Depressed patients are more likely to stick with talk therapy if their sessions are conducted over the phone rather than in person, a new study suggests.

In the study, about 79 percent of people with depression who had talk therapy sessions over the phone completed the full 18 weeks of therapy, compared with about 67 percent of patients who met with their therapist in person, the researchers said.

People may be more likely to complete their therapy with over-the-phone sessions because they take less time, avoid transportation problems and are less expensive, according to the study.

The researchers said they hope the finding will encourage insurance providers to reimburse telephone therapy sessions, because many currently do not.

The two groups of patients showed about equal improvement in their depression at the end of therapy. However, six months after the treatment ended, those who received talk therapy in person had slightly fewer symptoms of depression than those who received it by phone.

That finding underscores the importance of monitoring patients after they have completed therapy to make sure they receive additional care if their condition deteriorates, the researchers said.

Talk therapy, or psychotherapy, is an effective treatment for depression, and most patients prefer it to taking antidepressants. However, studies have found that as many as 30 to 50 percent of patients who use this type of therapy drop out before the treatment is completed.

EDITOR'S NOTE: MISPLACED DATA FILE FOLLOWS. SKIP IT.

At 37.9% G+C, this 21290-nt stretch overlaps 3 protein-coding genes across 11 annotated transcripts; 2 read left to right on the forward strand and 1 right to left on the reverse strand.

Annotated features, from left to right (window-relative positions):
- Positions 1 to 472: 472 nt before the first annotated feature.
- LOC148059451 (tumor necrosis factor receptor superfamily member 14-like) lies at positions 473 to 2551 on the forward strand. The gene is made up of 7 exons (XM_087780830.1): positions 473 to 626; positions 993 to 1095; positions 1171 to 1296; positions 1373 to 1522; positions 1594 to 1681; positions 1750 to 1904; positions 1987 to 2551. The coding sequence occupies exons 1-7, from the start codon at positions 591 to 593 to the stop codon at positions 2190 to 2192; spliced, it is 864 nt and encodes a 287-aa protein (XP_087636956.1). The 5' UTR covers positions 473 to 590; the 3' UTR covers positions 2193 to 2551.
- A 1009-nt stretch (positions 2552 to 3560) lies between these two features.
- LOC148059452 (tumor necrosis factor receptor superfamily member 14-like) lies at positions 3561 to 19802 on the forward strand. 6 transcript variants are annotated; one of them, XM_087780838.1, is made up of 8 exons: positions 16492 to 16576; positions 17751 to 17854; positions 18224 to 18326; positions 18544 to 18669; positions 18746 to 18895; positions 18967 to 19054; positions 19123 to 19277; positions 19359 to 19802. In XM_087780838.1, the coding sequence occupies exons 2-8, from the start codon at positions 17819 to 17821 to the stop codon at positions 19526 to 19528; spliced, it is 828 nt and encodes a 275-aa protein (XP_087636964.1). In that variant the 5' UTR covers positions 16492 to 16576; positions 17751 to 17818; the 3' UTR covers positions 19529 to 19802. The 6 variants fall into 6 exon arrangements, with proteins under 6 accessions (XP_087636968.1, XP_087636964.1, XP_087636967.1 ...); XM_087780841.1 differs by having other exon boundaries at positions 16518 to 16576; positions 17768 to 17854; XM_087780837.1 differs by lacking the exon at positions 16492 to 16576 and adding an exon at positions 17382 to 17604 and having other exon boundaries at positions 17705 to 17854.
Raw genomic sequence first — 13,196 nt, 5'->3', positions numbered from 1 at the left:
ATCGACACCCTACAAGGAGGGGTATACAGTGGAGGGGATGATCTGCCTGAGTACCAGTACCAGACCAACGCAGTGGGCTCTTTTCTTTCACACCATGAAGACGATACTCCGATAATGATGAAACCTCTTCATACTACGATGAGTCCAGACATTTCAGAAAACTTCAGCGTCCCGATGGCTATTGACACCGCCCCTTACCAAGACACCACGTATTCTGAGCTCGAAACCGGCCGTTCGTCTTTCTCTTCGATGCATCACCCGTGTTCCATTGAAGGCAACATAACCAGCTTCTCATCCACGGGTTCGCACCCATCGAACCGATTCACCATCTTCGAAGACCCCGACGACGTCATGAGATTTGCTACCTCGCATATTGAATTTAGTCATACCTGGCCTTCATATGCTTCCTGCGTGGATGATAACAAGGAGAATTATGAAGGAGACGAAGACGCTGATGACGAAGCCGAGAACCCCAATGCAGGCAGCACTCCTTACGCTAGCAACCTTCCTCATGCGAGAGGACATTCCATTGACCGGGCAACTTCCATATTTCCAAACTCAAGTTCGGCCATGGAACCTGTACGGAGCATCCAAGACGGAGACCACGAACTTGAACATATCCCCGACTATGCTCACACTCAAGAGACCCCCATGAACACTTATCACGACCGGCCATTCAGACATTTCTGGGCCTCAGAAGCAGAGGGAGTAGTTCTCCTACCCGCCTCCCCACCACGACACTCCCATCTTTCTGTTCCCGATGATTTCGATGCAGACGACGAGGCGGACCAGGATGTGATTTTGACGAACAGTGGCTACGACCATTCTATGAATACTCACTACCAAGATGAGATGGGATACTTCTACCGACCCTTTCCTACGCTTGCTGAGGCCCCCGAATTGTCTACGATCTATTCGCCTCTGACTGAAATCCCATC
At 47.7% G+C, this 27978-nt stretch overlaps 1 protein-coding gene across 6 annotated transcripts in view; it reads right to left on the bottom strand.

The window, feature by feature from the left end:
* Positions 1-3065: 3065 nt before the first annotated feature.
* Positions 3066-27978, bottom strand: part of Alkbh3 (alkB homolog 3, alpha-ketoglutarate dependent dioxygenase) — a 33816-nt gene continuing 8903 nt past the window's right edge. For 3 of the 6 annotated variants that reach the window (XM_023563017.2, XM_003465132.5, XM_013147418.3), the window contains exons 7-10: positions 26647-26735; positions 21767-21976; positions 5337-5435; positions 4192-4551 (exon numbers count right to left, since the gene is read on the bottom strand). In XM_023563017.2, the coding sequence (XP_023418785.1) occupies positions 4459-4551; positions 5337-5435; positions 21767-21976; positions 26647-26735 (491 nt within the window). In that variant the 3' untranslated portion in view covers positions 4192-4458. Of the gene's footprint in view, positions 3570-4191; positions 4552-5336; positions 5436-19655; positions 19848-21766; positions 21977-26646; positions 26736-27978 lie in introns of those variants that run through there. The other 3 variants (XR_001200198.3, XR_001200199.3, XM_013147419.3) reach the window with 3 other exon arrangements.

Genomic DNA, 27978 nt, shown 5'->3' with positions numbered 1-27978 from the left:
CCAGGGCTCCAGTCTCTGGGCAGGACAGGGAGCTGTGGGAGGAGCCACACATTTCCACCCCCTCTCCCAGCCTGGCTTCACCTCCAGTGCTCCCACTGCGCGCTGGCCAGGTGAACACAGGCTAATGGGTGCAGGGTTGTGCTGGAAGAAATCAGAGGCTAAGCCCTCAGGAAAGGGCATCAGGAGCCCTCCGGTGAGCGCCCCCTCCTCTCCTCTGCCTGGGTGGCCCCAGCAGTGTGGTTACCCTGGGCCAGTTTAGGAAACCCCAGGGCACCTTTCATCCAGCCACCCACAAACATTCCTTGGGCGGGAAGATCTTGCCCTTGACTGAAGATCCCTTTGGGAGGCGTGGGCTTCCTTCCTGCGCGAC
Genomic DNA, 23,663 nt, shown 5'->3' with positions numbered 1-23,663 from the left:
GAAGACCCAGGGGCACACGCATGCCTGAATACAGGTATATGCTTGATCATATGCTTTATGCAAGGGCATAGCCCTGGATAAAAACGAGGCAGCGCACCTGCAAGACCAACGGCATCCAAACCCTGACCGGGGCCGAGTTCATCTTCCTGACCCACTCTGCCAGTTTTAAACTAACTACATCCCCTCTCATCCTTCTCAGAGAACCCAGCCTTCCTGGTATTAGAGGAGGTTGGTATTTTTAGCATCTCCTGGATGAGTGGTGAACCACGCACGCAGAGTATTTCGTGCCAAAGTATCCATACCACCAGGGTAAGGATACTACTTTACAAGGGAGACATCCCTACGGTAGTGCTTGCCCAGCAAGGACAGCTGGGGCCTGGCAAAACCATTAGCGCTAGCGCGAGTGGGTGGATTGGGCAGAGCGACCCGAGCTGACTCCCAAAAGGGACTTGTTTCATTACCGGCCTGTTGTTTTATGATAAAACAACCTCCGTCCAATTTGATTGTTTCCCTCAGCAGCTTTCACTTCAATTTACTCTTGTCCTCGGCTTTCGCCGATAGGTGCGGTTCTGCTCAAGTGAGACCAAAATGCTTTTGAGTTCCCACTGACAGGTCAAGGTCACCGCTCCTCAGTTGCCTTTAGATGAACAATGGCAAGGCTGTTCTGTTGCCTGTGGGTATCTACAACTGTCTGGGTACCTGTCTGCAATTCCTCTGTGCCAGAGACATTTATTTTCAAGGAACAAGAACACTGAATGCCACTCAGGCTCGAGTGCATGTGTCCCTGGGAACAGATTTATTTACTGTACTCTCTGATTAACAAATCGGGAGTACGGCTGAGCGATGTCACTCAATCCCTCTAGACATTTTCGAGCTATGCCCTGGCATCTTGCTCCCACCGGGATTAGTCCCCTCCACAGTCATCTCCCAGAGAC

In a new study, 325 patients with depression were randomly assigned to receive face-to-face psychotherapy, or telephone-administered psychotherapy.

The difference between the groups after six months, which was seen on tests designed to measure depression, may not actually mean there was a difference in patients' quality of life, the researchers said.

But it "raises the question whether some individuals are at risk of worsening after treatment with telephone therapy, compared to face-to-face," said study researcher David Mohr, a professor of preventive medicine at Northwestern University Feinberg School of Medicine in Chicago. 

It could be that the presence of a physical therapist during treatments helps to maintain the therapy benefits over time, Mohr said.

"There may be a unique quality about the human contact that increases resilience and maintains the skills learned to manage depression after treatment has ended," Mohr said.

The study will be published tomorrow (June 6) in the Journal of the American Medical Association.